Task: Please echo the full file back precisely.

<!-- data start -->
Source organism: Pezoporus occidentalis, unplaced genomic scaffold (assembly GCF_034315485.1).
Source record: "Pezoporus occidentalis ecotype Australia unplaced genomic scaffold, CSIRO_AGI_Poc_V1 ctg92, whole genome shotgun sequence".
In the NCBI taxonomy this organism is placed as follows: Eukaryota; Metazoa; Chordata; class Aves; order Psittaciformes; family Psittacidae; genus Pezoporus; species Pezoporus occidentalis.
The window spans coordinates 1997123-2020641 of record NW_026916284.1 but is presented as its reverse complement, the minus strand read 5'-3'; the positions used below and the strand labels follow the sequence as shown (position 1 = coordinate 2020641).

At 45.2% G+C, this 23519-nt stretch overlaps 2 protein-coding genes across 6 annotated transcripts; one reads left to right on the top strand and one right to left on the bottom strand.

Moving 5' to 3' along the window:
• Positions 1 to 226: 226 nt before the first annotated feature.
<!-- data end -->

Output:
Source organism: Pezoporus occidentalis, unplaced genomic scaffold (assembly GCF_034315485.1).
Source record: "Pezoporus occidentalis ecotype Australia unplaced genomic scaffold, CSIRO_AGI_Poc_V1 ctg92, whole genome shotgun sequence".
In the NCBI taxonomy this organism is placed as follows: Eukaryota; Metazoa; Chordata; class Aves; order Psittaciformes; family Psittacidae; genus Pezoporus; species Pezoporus occidentalis.
The window spans coordinates 1997123-2020641 of record NW_026916284.1 but is presented as its reverse complement, the minus strand read 5'-3'; the positions used below and the strand labels follow the sequence as shown (position 1 = coordinate 2020641).

At 45.2% G+C, this 23519-nt stretch overlaps 2 protein-coding genes across 6 annotated transcripts; one reads left to right on the top strand and one right to left on the bottom strand.

Moving 5' to 3' along the window:
• Positions 1 to 226: 226 nt before the first annotated feature.